Genre’s a funny thing. There are definitely genre books out there. If I pick up anything from Harlequin, I know what I’m getting (although, they do publish more than just romance). If I swing by Subterranean Press, it’s science fiction, fantasy, or horror.
But even there, in those genres, things are not always so easily defined.
Mention “Stephen King,” and most people say, “Horror writer.” But as a kid, picking up King’s Different Seasons didn’t seem much different than picking up John Irving’s The World According to Garp. Garp’s birth and the birth in “The Breathing Method” are both rather odd things. The similarities weren’t lost on me, even in junior high school.
I always found it interesting how some people — including professors I had in college — claimed to dislike genre fiction…yet praised Kurt Vonnegut. Let’s see…Slaughterhouse Five: time travel, aliens…stuff like that. Cat’s Cradle gives us ice-nine, a substance that turns water at room temperature into ice — something that can potentially destroy the planet.
When I brought up these points, the defense was always, “Well, there are stories behind it. Vonnegut’s books deal with something more than just genre.”
Thing is, so do many genre stories if you read the right stuff.
The day Anne Ursu writes another adult novel is the day you might hear actually hear me shout “Yee Haw!” all the way down here in Texas.
The premise for Ursu’s first novel, Spilling Clarence, could have been devised by Vonnegut: a mishap with a break room microwave ends up causing a chain reaction that leads to an accident at a pharmaceutical company that leaves a town covered in the haze of a memory drug. Total recall of all inhabitants’ memories — even those best forgotten.
In her second novel, The Disapparation of James, the protagonists’ son disappears for real during a magic show performed by a clown. Seriously, that’s it — he just…POOF! Gone! Some have drawn parallels with another [genre] book dealing with the loss of a child, The Lovely Bones. (They really are totally different books.)
I really like Jeffrey Ford. His novel, The Portrait of Mrs. Charbuque, is one of my favorite books — ever! Ford often writes straight-up genre fiction, but many of his novels are as contemporary as anything.
Don’t think the lines of genre fiction have been blurred? Check out this list of genre novels that crossed over to the mainstream. Think of stories like The Time Traveler’s Wife; check out this entire category of genre novels that crossed over to the mainstream on Tor’s website. Oh, and I’m sure more than a couple people reading this have read a Harry Potter novel.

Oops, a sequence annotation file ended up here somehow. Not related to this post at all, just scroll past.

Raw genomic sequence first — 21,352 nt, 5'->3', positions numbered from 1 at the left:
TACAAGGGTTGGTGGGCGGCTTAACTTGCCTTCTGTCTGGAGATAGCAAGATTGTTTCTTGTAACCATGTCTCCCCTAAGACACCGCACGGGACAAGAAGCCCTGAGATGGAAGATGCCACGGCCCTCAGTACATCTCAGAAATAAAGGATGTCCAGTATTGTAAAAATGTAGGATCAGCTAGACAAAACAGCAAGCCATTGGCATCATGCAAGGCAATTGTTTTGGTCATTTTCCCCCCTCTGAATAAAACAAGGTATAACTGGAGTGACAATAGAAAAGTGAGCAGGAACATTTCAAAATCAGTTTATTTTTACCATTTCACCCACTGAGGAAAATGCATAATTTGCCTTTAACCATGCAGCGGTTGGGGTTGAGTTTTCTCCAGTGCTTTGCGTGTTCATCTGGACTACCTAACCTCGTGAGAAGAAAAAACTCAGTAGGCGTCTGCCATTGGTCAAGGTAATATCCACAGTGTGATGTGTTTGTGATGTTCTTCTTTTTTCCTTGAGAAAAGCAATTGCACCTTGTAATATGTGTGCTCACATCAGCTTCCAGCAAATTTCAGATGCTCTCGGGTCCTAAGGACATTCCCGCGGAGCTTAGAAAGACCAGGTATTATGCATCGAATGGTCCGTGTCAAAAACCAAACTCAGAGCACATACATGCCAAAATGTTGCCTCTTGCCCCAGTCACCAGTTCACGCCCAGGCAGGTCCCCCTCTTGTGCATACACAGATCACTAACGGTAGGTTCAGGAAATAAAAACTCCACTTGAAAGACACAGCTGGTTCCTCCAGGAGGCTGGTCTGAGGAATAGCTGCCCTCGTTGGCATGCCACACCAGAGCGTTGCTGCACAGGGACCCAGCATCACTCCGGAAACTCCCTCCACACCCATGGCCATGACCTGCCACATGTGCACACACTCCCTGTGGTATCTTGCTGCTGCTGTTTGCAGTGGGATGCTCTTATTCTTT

Genre fiction is everywhere these days.
So, Then…What Is Genre?
Okay, obviously, some books are straight-up genre. If I pick up a Scott Sigler book, I know I’m getting over-the-top violence, monsters, and a world on the brink of destruction (or aliens playing football).
And there’s nothing at all wrong with that.
But more and more, it seems, genre is not so easy to define. Sure, George R. R. Martin writes fantasy…but there are a myriad books that are not so easy to define. Whether it’s elements of genre creeping into mainstream and literary books (most novels by Jonathan Lethem come to mind), or full-blown genre novels being read by more than a little subculture, it’s becoming harder to pin down what “genre” is these days.
And that’s because what matters more than anything are good stories. I may get slammed for saying this, but we’re really long done with suburban contemporary fiction. If Franzen is the best we’ve got, let’s just call it over.
Tired of the Same Old
While everything’s been done before in some manner, it seems amplified when it’s John Irving writing another book about a boy who goes to a boarding school, discovers his sexuality at an early age, and struggles through a messed up adult life until he figures it out or dies. Read this blog enough and you know I love John Irving’s writing, but…certain things he does gets so old. I have no desire to pick up his latest book.
Maybe because we’ve had decades of the same thing in contemporary fiction, we’re seeing the lines of genre blurred — and with it, genre writers striving for that little bit of “something more” that literary fiction and contemporary fiction shoot for. And vice versa: literary writers are beginning to experiment with one of the most powerful things that genre fiction has been doing forever: asking, “What if…?” on a stranger scale.
Genre’s a nice thing to consider when shelving books in a bookstore: “This kind of person likes a certain kind of story, so…we will create a romance section.” But I can think of so many books that aren’t romance with strong elements of romance in them. (The last book I finished has a romance line and a mystery line going through it, even though it’s not a romance or straight-up mystery novel.) There are piles of mainstream novels with genre elements in them, just as there are piles of genre novels with mainstream elements in them.
What matters to me when I pull a book off a shelf or load it to my e-reader isn’t how it’s grouped by a retailer, but rather, whether it’s a good book or not.
Sometimes that good book is literary; other times it’s mainstream or straight-up genre. More and more, however, the books that hook me are harder to define — other than, “It’s just a good book!”